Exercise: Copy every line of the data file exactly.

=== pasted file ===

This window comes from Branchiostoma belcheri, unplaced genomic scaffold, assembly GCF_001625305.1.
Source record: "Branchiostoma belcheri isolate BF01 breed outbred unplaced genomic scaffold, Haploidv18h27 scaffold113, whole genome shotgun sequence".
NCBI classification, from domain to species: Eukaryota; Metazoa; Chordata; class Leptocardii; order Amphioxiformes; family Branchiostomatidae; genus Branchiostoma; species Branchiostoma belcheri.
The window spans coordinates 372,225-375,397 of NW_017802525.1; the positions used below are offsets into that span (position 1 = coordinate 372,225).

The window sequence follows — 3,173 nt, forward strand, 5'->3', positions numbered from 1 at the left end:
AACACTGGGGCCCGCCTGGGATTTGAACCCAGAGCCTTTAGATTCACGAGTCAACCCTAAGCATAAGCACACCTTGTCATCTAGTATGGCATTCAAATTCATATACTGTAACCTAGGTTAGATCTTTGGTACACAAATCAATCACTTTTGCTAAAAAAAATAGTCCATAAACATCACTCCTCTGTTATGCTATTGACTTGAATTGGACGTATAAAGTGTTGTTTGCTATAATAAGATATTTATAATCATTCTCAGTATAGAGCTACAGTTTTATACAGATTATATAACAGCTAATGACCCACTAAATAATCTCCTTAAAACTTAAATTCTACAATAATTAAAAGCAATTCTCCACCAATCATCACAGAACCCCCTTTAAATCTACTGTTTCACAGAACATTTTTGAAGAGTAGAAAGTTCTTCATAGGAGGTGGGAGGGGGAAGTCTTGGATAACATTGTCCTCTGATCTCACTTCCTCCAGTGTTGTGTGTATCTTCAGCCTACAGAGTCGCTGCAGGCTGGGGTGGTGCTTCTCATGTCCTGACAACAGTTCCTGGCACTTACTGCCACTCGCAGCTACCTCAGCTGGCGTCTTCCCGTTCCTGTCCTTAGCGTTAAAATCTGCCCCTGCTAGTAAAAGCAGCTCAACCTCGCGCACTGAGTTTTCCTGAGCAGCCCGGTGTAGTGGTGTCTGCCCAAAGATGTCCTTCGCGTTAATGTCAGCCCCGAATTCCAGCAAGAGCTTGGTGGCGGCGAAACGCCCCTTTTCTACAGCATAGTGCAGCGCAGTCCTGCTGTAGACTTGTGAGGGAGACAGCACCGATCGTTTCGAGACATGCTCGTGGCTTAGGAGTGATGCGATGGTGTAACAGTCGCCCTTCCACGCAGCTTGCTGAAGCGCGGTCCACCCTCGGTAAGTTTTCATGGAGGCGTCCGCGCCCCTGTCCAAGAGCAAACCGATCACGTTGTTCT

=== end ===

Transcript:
This window comes from Branchiostoma belcheri, unplaced genomic scaffold, assembly GCF_001625305.1.
Source record: "Branchiostoma belcheri isolate BF01 breed outbred unplaced genomic scaffold, Haploidv18h27 scaffold113, whole genome shotgun sequence".
NCBI classification, from domain to species: Eukaryota; Metazoa; Chordata; class Leptocardii; order Amphioxiformes; family Branchiostomatidae; genus Branchiostoma; species Branchiostoma belcheri.
The window spans coordinates 372,225-375,397 of NW_017802525.1; the positions used below are offsets into that span (position 1 = coordinate 372,225).

The window sequence follows — 3,173 nt, forward strand, 5'->3', positions numbered from 1 at the left end:
AACACTGGGGCCCGCCTGGGATTTGAACCCAGAGCCTTTAGATTCACGAGTCAACCCTAAGCATAAGCACACCTTGTCATCTAGTATGGCATTCAAATTCATATACTGTAACCTAGGTTAGATCTTTGGTACACAAATCAATCACTTTTGCTAAAAAAAATAGTCCATAAACATCACTCCTCTGTTATGCTATTGACTTGAATTGGACGTATAAAGTGTTGTTTGCTATAATAAGATATTTATAATCATTCTCAGTATAGAGCTACAGTTTTATACAGATTATATAACAGCTAATGACCCACTAAATAATCTCCTTAAAACTTAAATTCTACAATAATTAAAAGCAATTCTCCACCAATCATCACAGAACCCCCTTTAAATCTACTGTTTCACAGAACATTTTTGAAGAGTAGAAAGTTCTTCATAGGAGGTGGGAGGGGGAAGTCTTGGATAACATTGTCCTCTGATCTCACTTCCTCCAGTGTTGTGTGTATCTTCAGCCTACAGAGTCGCTGCAGGCTGGGGTGGTGCTTCTCATGTCCTGACAACAGTTCCTGGCACTTACTGCCACTCGCAGCTACCTCAGCTGGCGTCTTCCCGTTCCTGTCCTTAGCGTTAAAATCTGCCCCTGCTAGTAAAAGCAGCTCAACCTCGCGCACTGAGTTTTCCTGAGCAGCCCGGTGTAGTGGTGTCTGCCCAAAGATGTCCTTCGCGTTAATGTCAGCCCCGAATTCCAGCAAGAGCTTGGTGGCGGCGAAACGCCCCTTTTCTACAGCATAGTGCAGCGCAGTCCTGCTGTAGACTTGTGAGGGAGACAGCACCGATCGTTTCGAGACATGCTCGTGGCTTAGGAGTGATGCGATGGTGTAACAGTCGCCCTTCCACGCAGCTTGCTGAAGCGCGGTCCACCCTCGGTAAGTTTTCATGGAGGCGTCCGCGCCCCTGTCCAAGAGCAAACCGATCACGTTGTTCT